Encouraging start‑ups & entrepreneurship
Today's start‑ups and entrepreneurs will help fuel investment and jobs into the future
Australia is a nation of entrepreneurs.
Our nation proudly has a larger proportion of the population starting a small business than almost any other developed country in the world. In 2013‑14, there were over 280,000 new small businesses in Australia.
This package provides a helping hand to start‑ups and will help energise enterprise across the country.
To further boost entrepreneurial endeavour, start‑ups will be allowed to immediately deduct professional expenses incurred when they start a business, such as legal expenses on establishing a company, trust or partnership; rather than writing them off over five years. This will provide immediate cash flow benefits for small business.
The Government is also making it easier to start a business by streamlining business registration processes.
A single online registration site will be developed for business registration, including company registration. This site will be simple to use. It will provide all relevant information clearly and have integrated customer support.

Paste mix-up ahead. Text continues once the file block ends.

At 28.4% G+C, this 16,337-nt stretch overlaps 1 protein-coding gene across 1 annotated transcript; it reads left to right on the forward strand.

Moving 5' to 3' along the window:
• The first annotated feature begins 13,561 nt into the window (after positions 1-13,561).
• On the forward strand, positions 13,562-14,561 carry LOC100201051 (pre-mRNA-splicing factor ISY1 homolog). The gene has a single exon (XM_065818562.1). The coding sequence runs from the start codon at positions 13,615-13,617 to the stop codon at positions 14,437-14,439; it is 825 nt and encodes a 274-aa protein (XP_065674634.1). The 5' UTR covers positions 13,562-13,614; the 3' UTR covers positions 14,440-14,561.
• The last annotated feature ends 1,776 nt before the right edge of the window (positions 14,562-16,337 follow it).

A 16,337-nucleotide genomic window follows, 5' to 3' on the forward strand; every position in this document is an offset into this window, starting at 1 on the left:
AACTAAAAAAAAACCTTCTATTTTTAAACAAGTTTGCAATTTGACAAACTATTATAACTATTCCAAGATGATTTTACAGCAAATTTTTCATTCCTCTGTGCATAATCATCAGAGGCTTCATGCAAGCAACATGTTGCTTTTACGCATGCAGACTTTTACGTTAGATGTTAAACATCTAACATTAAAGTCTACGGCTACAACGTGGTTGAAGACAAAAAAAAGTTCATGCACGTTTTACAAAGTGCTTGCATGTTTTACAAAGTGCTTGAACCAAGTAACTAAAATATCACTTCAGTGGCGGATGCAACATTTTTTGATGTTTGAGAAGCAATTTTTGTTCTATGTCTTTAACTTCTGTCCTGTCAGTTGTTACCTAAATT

From 1 July 2015, expanded tax concessions for Employee Share Schemes will enable employees to share in, and benefit from, the future growth and success of the business. It will also allow business owners to invest more of the company's cash in growing the business. This $200 million investment in our future will generate rewards for our entire economy.
Removing obstacles to crowd sourced equity funding will help promote small businesses access to finance by increasing the availability of innovative sources of funding.
Australians have a strong start up culture
Proportion of adult population starting or running a new business
Streamlining business registration
Planning to start a business
Jodie is intending to start up a new 3D printing business in Tasmania.
She has taken advice from her accountant, and decided to structure her business as a company.
Now she needs to get an Australian Business Number (ABN), register her company, consider registering a business name and sort out her GST and PAYG (withholding) requirements.
With the move to Streamlined Business Registration, Jodie will be able to log onto business.gov.au and enter her contact details just once. This will take care of all these registration requirements in one single transaction.